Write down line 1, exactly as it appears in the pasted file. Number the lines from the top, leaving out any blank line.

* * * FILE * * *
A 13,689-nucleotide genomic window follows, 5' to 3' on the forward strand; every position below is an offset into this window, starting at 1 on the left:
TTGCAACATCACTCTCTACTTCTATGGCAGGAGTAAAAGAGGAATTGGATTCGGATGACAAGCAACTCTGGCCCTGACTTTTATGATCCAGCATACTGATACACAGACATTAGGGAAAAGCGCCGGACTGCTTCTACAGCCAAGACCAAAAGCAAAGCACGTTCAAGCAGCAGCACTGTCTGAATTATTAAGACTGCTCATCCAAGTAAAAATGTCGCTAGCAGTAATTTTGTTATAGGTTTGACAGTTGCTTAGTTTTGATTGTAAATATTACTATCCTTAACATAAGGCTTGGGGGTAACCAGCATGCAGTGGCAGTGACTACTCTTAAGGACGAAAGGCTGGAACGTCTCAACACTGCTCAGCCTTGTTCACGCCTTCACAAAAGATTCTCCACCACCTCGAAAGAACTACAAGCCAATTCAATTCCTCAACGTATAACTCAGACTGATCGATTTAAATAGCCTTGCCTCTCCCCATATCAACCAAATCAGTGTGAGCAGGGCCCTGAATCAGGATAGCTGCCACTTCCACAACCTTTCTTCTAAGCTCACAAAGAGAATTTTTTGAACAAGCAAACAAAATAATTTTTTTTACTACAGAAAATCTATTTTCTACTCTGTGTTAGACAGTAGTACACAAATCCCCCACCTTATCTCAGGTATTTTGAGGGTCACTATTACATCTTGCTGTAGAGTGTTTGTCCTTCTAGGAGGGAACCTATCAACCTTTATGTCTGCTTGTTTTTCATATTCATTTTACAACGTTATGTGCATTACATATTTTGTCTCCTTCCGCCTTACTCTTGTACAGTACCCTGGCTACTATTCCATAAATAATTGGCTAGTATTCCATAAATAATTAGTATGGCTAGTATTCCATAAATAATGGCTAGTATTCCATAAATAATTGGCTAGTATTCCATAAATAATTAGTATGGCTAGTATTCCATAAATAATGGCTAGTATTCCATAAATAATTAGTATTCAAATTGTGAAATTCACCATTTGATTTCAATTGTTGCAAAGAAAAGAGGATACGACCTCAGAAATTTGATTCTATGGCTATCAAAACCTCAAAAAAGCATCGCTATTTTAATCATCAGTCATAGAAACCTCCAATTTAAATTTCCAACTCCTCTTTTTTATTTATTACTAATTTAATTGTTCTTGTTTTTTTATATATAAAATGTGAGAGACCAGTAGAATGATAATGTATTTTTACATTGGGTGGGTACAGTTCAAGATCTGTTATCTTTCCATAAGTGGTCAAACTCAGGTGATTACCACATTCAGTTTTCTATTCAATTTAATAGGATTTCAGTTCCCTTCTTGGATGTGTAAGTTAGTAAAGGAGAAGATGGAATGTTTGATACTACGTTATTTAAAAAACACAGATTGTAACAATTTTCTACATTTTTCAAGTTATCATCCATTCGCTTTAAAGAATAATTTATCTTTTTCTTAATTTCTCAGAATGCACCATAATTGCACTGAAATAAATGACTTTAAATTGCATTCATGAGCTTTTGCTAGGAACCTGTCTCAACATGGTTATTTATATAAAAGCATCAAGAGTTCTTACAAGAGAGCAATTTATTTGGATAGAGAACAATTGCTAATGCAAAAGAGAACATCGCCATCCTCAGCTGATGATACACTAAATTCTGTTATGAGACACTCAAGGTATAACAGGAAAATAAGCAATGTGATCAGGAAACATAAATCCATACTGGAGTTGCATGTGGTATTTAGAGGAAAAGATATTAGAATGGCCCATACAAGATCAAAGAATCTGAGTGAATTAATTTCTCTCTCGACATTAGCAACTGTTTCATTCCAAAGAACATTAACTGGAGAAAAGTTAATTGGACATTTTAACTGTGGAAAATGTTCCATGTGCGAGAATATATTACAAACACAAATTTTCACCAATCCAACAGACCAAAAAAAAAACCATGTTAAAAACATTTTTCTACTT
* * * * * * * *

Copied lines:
A 13,689-nucleotide genomic window follows, 5' to 3' on the forward strand; every position below is an offset into this window, starting at 1 on the left: